NS: The HACM program is a pretty substantial effort. It’s the first of its kind weapon that’s going to be fielded by the US Air Force. It’s really a sign that the Air Force is committed to developing these technologies. The Air Force has entrusted us with a tremendous responsibility, and we’ve talked earlier about how important it is, getting this system out in the field is critical for our war fighters. So, I’d say it’s a show of confidence that this technology has the ability to work on these systems to do the mission, and it’s the commitment that we are going to add these capabilities that we need to, to turn this system into an actual weapon system for the Air Force.
I’d also add that it shows the partnership that we have between the United States and our Australian partners as well. And it’s demonstrating that we are building these international partnerships to develop hypersonic capability for all of our parties that are engaged.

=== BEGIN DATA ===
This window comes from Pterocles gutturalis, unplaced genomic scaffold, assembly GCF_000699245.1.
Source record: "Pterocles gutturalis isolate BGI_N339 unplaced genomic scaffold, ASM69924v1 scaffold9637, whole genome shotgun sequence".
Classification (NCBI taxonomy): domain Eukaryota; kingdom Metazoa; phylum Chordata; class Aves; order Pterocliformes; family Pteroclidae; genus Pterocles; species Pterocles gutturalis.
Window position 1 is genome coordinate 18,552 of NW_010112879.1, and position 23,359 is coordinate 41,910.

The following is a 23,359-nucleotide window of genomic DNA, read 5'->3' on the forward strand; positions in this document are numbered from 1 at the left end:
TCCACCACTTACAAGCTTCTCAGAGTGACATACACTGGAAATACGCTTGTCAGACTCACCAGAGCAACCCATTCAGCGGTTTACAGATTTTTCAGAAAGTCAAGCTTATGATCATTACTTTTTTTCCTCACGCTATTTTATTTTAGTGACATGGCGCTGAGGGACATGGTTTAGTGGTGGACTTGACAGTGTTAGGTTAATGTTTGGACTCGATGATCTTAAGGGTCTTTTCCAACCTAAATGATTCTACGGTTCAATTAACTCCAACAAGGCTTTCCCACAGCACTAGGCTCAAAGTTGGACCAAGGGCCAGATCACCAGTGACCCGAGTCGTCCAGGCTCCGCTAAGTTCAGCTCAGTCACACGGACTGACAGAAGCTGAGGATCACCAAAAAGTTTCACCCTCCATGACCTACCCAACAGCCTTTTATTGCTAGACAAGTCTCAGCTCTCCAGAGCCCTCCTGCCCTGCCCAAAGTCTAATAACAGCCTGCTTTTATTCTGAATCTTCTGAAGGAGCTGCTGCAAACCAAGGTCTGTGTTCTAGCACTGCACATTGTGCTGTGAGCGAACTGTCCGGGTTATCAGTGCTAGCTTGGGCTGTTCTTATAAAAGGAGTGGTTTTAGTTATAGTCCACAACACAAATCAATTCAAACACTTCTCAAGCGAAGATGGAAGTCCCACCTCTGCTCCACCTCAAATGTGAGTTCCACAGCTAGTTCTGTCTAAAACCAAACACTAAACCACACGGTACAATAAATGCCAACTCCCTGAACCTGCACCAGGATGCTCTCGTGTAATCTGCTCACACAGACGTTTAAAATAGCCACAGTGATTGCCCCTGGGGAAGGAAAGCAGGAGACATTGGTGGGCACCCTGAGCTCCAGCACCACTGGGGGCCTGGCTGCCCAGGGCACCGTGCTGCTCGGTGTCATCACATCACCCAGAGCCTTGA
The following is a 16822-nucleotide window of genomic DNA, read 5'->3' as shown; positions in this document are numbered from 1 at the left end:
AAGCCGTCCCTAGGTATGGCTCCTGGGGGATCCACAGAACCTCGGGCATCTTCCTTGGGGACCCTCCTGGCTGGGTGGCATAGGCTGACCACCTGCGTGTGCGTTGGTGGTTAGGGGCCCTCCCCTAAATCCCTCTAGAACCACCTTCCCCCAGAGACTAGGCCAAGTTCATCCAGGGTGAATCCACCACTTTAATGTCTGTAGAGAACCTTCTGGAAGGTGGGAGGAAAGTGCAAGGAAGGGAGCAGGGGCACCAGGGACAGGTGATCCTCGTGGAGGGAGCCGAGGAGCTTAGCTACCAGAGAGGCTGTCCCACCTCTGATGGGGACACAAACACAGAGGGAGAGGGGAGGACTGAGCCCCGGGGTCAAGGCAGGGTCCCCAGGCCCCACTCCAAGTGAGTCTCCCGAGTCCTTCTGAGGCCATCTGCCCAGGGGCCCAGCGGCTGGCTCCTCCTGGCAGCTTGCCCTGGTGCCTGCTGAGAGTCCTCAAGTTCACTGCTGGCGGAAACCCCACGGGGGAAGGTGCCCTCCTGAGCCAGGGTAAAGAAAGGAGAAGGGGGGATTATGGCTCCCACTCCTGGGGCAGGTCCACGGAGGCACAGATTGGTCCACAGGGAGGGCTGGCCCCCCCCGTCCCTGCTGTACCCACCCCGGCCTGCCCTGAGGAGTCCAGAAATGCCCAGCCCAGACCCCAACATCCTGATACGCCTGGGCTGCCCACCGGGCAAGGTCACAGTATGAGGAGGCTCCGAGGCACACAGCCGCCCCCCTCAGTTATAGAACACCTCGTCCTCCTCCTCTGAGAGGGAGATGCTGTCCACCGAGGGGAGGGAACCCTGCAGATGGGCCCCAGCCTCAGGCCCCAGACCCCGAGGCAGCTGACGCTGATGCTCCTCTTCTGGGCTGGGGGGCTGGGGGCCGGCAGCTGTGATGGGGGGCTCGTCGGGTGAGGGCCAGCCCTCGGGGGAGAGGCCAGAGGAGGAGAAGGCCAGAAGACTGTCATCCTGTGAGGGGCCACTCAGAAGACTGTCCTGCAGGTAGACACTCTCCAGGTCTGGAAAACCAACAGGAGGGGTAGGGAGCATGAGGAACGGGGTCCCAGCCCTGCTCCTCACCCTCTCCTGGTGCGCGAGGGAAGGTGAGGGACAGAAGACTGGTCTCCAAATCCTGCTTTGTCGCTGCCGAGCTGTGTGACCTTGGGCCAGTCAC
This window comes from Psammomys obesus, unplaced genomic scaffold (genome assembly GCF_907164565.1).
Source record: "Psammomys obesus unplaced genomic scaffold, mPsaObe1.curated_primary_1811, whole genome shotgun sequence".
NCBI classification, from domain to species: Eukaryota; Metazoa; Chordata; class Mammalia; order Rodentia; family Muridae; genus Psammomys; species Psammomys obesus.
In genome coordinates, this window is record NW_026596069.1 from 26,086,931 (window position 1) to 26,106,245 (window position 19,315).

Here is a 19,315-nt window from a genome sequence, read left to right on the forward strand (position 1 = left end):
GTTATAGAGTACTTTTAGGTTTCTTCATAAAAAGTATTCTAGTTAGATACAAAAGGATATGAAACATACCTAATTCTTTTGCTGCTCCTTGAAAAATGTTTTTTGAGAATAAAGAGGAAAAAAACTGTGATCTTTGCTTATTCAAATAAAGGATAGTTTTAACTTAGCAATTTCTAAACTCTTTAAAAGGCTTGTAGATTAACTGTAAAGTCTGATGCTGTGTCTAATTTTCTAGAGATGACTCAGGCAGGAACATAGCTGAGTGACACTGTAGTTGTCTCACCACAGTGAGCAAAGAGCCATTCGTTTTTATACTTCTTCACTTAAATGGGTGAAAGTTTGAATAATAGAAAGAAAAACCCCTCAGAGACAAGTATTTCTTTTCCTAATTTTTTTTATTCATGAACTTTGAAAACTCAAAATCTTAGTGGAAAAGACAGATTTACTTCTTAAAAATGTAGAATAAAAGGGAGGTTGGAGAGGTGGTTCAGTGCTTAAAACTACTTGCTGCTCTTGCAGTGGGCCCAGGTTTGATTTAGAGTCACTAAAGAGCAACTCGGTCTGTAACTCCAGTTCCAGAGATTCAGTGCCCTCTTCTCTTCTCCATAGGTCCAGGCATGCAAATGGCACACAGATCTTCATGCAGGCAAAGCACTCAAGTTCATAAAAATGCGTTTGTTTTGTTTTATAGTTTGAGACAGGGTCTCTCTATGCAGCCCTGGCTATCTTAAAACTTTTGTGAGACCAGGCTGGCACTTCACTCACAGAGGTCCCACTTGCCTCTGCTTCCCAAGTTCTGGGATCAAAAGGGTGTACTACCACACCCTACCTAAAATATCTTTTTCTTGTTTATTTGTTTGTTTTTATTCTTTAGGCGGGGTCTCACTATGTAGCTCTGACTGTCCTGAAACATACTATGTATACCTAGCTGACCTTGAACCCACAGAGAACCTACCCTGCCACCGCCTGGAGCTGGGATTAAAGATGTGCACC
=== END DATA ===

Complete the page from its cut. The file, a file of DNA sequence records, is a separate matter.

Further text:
DN: And as you mentioned there, this is a show of faith that, “OK, now, we’re putting this into practical use.” But what’s the next milestone we should be looking for?
NS: The next milestones that’ll be coming up will be design reviews leading up to our flight test program. So, those will be the next major steps in showing the design maturity that’ll start feeding into the flight testing that we’ll have later in the program.
DN: And then, as we look at the HACM itself, what are its main capabilities? What is it that really sets it apart from current weapons in the arsenal?